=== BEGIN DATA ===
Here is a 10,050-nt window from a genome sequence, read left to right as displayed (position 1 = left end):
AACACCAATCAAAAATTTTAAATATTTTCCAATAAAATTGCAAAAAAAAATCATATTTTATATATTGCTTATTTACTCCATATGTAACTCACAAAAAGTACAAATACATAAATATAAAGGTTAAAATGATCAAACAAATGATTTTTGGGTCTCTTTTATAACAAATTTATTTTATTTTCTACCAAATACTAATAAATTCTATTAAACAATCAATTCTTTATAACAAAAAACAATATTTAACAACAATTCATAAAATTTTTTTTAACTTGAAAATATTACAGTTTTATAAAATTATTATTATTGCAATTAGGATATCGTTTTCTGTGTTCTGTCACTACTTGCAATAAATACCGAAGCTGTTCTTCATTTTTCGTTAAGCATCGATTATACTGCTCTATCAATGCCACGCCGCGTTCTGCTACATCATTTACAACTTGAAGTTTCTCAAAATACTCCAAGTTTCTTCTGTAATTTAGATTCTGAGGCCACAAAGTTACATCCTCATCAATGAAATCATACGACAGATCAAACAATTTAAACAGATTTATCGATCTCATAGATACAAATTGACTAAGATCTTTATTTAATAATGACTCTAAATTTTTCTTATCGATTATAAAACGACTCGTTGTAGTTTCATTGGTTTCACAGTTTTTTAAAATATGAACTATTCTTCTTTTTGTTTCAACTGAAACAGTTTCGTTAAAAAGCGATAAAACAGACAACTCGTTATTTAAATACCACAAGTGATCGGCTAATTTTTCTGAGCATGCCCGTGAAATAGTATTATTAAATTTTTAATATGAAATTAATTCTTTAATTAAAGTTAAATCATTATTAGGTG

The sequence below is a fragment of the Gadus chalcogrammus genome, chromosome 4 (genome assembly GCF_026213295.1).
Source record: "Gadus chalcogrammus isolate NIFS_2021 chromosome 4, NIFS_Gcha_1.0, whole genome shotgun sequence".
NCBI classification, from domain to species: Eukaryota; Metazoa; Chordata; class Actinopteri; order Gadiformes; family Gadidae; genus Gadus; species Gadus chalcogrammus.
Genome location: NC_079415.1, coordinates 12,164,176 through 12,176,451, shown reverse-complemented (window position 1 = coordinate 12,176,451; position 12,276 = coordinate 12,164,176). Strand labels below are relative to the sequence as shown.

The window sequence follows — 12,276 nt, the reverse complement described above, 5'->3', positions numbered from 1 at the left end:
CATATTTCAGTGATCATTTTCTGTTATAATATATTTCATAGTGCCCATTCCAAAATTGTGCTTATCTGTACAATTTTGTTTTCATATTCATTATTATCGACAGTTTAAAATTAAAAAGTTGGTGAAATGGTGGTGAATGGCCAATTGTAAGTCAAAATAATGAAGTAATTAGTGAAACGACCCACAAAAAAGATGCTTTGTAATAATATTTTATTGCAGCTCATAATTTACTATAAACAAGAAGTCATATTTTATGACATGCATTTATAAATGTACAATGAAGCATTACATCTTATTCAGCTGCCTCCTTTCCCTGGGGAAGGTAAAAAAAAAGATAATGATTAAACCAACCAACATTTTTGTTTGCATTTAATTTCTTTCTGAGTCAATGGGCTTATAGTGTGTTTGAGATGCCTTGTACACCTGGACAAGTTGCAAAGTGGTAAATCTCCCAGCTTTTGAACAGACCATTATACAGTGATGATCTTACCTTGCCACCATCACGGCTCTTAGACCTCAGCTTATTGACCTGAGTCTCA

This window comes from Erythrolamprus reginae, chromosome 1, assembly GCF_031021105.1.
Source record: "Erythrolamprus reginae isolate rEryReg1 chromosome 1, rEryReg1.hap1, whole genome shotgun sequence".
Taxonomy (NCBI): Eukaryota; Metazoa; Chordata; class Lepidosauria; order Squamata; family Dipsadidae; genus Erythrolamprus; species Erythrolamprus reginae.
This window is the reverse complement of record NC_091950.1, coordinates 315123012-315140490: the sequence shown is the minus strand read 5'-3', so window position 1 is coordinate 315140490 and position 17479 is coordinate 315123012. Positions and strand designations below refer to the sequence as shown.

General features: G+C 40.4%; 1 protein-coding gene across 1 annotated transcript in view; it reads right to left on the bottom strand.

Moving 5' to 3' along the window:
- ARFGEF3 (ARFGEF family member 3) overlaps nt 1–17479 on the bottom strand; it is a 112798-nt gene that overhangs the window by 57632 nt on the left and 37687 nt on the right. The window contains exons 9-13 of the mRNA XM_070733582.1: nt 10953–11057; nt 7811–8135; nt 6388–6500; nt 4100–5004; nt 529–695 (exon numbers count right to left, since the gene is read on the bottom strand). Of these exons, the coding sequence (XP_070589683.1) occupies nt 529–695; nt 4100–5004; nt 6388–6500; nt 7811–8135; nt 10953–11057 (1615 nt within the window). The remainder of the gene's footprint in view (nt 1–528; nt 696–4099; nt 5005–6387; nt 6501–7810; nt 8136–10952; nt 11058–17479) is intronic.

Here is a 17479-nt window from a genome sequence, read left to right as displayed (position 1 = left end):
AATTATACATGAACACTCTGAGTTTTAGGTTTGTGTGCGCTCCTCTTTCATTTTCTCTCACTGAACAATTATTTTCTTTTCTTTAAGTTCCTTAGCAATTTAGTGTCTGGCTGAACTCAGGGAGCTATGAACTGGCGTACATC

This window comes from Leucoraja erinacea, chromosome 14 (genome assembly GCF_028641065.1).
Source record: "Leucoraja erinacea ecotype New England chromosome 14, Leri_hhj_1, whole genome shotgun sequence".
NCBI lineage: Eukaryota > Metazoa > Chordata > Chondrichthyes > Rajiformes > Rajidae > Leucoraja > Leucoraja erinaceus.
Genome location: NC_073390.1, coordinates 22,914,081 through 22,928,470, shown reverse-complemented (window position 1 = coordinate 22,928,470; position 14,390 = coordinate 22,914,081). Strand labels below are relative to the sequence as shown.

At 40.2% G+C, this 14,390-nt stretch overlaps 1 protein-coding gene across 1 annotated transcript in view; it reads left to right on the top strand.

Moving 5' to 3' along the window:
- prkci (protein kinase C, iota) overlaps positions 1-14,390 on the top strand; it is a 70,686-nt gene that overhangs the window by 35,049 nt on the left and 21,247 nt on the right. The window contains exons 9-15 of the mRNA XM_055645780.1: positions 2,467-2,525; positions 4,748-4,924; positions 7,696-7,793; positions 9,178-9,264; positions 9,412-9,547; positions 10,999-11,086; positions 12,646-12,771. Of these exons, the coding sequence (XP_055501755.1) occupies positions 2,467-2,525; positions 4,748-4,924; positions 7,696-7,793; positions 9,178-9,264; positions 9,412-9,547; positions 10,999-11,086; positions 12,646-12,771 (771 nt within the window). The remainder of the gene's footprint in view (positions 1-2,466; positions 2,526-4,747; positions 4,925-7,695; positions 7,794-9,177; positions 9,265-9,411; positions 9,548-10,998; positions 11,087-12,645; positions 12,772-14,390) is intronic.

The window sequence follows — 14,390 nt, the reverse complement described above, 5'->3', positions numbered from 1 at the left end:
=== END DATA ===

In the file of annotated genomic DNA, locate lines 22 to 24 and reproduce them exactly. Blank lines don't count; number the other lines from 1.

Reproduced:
At 40.2% G+C, this 14,390-nt stretch overlaps 1 protein-coding gene across 1 annotated transcript in view; it reads left to right on the top strand.

Moving 5' to 3' along the window:
- prkci (protein kinase C, iota) overlaps positions 1-14,390 on the top strand; it is a 70,686-nt gene that overhangs the window by 35,049 nt on the left and 21,247 nt on the right. The window contains exons 9-15 of the mRNA XM_055645780.1: positions 2,467-2,525; positions 4,748-4,924; positions 7,696-7,793; positions 9,178-9,264; positions 9,412-9,547; positions 10,999-11,086; positions 12,646-12,771. Of these exons, the coding sequence (XP_055501755.1) occupies positions 2,467-2,525; positions 4,748-4,924; positions 7,696-7,793; positions 9,178-9,264; positions 9,412-9,547; positions 10,999-11,086; positions 12,646-12,771 (771 nt within the window). The remainder of the gene's footprint in view (positions 1-2,466; positions 2,526-4,747; positions 4,925-7,695; positions 7,794-9,177; positions 9,265-9,411; positions 9,548-10,998; positions 11,087-12,645; positions 12,772-14,390) is intronic.